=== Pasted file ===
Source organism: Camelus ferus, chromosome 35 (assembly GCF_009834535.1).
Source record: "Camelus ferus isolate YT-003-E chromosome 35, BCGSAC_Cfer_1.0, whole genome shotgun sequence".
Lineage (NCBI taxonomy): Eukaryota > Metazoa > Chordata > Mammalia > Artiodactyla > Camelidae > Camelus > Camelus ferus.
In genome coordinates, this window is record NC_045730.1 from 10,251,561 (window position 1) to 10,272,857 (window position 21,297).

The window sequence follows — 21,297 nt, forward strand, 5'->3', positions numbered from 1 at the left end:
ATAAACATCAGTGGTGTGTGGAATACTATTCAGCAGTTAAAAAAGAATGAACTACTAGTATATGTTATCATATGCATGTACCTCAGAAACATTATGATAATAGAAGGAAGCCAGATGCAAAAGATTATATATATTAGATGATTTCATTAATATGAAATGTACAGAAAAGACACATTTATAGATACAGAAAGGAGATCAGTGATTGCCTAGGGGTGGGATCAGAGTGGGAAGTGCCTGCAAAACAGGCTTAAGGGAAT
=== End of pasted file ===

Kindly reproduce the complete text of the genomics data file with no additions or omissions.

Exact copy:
Source organism: Camelus ferus, chromosome 35 (assembly GCF_009834535.1).
Source record: "Camelus ferus isolate YT-003-E chromosome 35, BCGSAC_Cfer_1.0, whole genome shotgun sequence".
Lineage (NCBI taxonomy): Eukaryota > Metazoa > Chordata > Mammalia > Artiodactyla > Camelidae > Camelus > Camelus ferus.
In genome coordinates, this window is record NC_045730.1 from 10,251,561 (window position 1) to 10,272,857 (window position 21,297).

The window sequence follows — 21,297 nt, forward strand, 5'->3', positions numbered from 1 at the left end:
ATAAACATCAGTGGTGTGTGGAATACTATTCAGCAGTTAAAAAAGAATGAACTACTAGTATATGTTATCATATGCATGTACCTCAGAAACATTATGATAATAGAAGGAAGCCAGATGCAAAAGATTATATATATTAGATGATTTCATTAATATGAAATGTACAGAAAAGACACATTTATAGATACAGAAAGGAGATCAGTGATTGCCTAGGGGTGGGATCAGAGTGGGAAGTGCCTGCAAAACAGGCTTAAGGGAAT